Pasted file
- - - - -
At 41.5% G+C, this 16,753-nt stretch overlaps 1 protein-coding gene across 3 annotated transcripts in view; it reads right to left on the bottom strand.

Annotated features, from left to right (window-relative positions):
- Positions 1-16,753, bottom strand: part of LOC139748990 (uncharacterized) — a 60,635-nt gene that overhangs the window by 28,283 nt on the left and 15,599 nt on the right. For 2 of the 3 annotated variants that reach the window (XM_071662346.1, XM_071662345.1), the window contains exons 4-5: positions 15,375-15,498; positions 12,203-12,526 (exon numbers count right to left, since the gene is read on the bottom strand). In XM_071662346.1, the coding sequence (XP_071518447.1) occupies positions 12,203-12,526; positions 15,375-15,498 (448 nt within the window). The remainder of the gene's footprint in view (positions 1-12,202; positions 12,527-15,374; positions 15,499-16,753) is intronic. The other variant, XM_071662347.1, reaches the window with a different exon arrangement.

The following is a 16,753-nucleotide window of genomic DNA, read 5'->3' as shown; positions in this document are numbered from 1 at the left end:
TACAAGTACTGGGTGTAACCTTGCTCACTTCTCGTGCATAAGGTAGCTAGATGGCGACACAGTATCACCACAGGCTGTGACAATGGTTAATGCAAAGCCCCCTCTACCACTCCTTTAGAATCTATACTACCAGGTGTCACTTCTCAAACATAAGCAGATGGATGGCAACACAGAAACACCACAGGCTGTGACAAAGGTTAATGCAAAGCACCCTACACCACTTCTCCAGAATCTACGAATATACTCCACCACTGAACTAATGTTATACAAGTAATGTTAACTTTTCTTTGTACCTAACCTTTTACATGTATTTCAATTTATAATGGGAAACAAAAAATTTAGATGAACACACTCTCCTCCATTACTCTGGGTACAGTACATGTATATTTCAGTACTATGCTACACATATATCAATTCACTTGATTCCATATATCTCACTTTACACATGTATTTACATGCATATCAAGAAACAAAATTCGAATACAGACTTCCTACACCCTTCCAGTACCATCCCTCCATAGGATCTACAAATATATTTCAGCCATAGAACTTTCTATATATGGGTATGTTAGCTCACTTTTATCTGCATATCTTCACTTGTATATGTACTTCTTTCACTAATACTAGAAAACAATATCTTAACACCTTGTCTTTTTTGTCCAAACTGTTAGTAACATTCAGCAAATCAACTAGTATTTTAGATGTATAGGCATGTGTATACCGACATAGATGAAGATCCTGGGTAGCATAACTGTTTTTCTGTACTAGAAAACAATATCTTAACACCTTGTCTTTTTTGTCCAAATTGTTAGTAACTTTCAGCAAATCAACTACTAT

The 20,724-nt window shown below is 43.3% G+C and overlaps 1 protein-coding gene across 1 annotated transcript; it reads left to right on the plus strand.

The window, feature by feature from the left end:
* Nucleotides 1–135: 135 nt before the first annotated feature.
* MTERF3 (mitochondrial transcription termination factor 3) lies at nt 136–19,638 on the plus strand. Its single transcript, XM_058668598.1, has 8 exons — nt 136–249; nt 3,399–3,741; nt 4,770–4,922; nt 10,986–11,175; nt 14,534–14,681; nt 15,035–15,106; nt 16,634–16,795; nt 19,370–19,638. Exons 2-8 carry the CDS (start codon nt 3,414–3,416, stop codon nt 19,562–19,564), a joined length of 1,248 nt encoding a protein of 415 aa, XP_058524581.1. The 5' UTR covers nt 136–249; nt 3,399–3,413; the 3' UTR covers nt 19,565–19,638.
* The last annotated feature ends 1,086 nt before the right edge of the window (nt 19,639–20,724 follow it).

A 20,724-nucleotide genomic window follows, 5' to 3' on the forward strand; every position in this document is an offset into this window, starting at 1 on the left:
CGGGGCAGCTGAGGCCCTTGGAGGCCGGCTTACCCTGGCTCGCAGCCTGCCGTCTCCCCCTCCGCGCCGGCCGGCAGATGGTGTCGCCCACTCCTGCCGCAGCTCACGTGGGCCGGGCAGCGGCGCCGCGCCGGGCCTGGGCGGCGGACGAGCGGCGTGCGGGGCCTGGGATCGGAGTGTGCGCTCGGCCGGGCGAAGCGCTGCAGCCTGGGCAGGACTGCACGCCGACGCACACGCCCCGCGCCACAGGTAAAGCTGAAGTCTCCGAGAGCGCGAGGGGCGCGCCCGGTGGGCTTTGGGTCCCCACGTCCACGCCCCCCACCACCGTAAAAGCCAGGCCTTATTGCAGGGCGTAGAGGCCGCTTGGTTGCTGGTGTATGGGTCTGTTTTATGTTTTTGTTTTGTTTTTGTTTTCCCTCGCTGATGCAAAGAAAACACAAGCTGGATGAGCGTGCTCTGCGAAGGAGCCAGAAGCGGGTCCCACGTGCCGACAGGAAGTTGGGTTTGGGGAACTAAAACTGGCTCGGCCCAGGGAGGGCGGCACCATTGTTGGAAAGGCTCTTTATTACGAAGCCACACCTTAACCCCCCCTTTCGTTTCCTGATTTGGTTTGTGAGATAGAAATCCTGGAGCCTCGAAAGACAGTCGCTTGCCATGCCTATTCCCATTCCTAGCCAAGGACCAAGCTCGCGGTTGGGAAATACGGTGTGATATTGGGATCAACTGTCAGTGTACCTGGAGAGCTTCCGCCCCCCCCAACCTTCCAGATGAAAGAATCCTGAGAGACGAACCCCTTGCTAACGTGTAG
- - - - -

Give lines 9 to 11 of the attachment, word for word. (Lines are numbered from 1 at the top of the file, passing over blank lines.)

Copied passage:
* MTERF3 (mitochondrial transcription termination factor 3) lies at nt 136–19,638 on the plus strand. Its single transcript, XM_058668598.1, has 8 exons — nt 136–249; nt 3,399–3,741; nt 4,770–4,922; nt 10,986–11,175; nt 14,534–14,681; nt 15,035–15,106; nt 16,634–16,795; nt 19,370–19,638. Exons 2-8 carry the CDS (start codon nt 3,414–3,416, stop codon nt 19,562–19,564), a joined length of 1,248 nt encoding a protein of 415 aa, XP_058524581.1. The 5' UTR covers nt 136–249; nt 3,399–3,413; the 3' UTR covers nt 19,565–19,638.
* The last annotated feature ends 1,086 nt before the right edge of the window (nt 19,639–20,724 follow it).

A 20,724-nucleotide genomic window follows, 5' to 3' on the forward strand; every position in this document is an offset into this window, starting at 1 on the left: